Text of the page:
Yona Zeldis McDonough, The Bicycle Spy (self, 2020) follows young villager Marcel, who delivers bread from his parents' bakery by bike and hopes one day to race in the Tour de France, suspended since 1940 when German occupation began. Checkpoints and interrogations teach Marcel there are worse things than a canceled race. Marcel wonders wether he can help his friend's family when they come under scrutiny, but it would involve passing along secrets through risky rides. Filthy fascists, Hoover's spies, McCarthy's witch hunters, Nixon's army, Reagan's union busters, and Trump's neocons: Hardly any distinction among these enemies of community.
Biological researcher and outdoor naturalist Sara Dykman, Bicycling with Butterflies (Workman Publishing, 2020, 280 pp.) became world’s first to bike alongside and study monarch butterflies throughout a complete migration. She assembled a bike from used parts, attached panniers made from recycled buckets, packed bare essentials, and rode alone on a 3 country, 9-month, 10,000 mile roundtrip. Not just about mucking in fens for flutter-by eggs, she shares her passion with ardent stewards, citizen scientists, eager schoolchildren, high-rise tenants, interested farmers, skeptical loungers, and unimpressed officials.
Jools Walker, blogger and Brit bicyclist Lady Velo, mentioned before pandemic for Back in the Frame: How to get back on your bike, whatever life throws at you (Little Brown Book Group, 2019, 368 pp.), followed up with a reedited paperback sounding pleasanter Back in the Frame: Cycling belonging and finding joy on a bike (Sphere, 2021, 384 pp.), her personal memoire of an all-in-one child tricyclist, preteen BMXer, and renewed roadie who has come of age and still likes bikes. Happily, she now finds herself being interviewed by BBC about cycling culture and giving talks at women’s cycling events. Pedaling by wheel, even casually, is a near panacea and potent tonic for arthritis, cardiovascular ailments, depression, isolation and other maladies caused by a sedentary stay-at-home lifestyle. Bikes are also convenient for hanging your emotional baggage from and studying what's really going on.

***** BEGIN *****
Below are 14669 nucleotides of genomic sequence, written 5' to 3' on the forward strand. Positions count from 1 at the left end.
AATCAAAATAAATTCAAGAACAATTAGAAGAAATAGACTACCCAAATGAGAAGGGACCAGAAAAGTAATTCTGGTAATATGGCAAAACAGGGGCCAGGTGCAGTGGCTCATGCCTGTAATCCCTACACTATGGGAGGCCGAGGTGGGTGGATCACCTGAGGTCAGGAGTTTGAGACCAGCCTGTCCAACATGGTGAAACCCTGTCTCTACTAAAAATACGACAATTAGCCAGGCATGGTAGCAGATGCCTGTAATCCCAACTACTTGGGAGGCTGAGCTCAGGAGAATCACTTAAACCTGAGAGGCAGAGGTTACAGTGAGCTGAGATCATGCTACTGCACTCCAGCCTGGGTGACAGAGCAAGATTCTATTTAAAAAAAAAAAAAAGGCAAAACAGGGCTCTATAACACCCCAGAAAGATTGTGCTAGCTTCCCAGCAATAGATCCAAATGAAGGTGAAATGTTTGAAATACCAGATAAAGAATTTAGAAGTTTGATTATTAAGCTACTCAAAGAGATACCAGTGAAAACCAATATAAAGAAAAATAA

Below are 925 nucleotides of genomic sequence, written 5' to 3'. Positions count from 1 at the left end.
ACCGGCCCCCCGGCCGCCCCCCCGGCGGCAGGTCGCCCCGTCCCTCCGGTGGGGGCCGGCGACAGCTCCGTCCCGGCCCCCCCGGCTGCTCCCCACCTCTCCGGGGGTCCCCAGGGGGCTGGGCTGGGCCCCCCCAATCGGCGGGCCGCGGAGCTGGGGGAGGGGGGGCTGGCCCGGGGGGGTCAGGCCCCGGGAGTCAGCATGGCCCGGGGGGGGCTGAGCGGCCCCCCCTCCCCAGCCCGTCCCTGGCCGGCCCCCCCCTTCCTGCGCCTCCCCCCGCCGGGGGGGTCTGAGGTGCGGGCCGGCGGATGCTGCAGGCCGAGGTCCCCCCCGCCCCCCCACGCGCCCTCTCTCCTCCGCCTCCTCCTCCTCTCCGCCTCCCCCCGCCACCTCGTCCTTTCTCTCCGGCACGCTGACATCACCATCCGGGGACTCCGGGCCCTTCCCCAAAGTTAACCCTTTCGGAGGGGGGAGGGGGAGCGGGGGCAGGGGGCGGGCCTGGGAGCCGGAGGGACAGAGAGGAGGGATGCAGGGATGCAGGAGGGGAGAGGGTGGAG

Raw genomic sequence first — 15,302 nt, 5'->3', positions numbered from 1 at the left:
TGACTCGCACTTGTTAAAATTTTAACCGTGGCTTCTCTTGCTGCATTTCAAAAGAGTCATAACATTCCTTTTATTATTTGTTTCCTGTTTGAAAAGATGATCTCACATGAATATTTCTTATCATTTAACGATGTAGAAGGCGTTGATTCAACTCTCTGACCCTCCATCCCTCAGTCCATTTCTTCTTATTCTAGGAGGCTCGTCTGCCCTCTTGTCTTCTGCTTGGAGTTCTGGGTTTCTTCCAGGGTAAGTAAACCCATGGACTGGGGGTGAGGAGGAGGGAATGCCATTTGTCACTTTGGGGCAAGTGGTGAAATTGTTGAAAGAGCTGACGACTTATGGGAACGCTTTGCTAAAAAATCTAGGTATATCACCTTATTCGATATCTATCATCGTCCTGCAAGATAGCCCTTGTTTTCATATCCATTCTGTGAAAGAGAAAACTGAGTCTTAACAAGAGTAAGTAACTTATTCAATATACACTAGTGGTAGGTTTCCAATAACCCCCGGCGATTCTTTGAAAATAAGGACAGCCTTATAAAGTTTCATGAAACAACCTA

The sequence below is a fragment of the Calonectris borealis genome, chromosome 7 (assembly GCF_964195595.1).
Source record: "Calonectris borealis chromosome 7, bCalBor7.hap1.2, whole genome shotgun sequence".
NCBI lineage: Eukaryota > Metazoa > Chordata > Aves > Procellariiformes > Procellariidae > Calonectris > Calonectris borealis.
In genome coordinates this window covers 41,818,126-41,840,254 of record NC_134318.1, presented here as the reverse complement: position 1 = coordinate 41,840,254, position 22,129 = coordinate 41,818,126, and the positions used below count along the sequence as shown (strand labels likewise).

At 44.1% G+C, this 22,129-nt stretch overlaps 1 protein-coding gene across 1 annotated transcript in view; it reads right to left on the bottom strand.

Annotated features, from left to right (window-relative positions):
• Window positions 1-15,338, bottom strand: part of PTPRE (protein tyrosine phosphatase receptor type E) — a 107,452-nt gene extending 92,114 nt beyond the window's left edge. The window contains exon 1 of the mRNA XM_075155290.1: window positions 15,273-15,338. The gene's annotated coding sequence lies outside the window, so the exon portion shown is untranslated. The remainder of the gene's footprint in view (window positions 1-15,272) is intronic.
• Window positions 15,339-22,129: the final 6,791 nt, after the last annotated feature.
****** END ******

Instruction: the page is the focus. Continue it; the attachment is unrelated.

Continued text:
The Listening Road: One Man's Ride Across America to Start Conversations About God (Thomas Nelson, 2021, 316 pp.). He’s convinced that people ought to spend time listening to one another, despite differences in creed, intelligence, race, or social status. Every troll says the same thing, only it's you paying attention to them along a one-way street.
Anti-doping activist and multiple medalist James Hibbard retired from road cycling, studied postgraduate philosophy, and wrote a meditation on the sport. Just out this June, The Art of Cycling (Quercus, 2021, 320pp.) shares his journey from racing ruthlessly to regaining passion for pedaling, and shows how cycling can shed new light on classic questions of purpose and selfhood. Cycling’s counterintuitive lessons can be applied to most areas of life and do undermine what’s typically thought of as intellectual in a society driven towards abstract, detached, and virtual dehumanization by an obsession with progress. But wasn’t it a slew of innovations with lowly bicycles (still ongoing) that inspired aerospace and automotive arrogance behind global problems? Without bicycles there would never have been a Nazi blitzkrieg. But you can’t blame invention of weapons with their misuse in mass murders.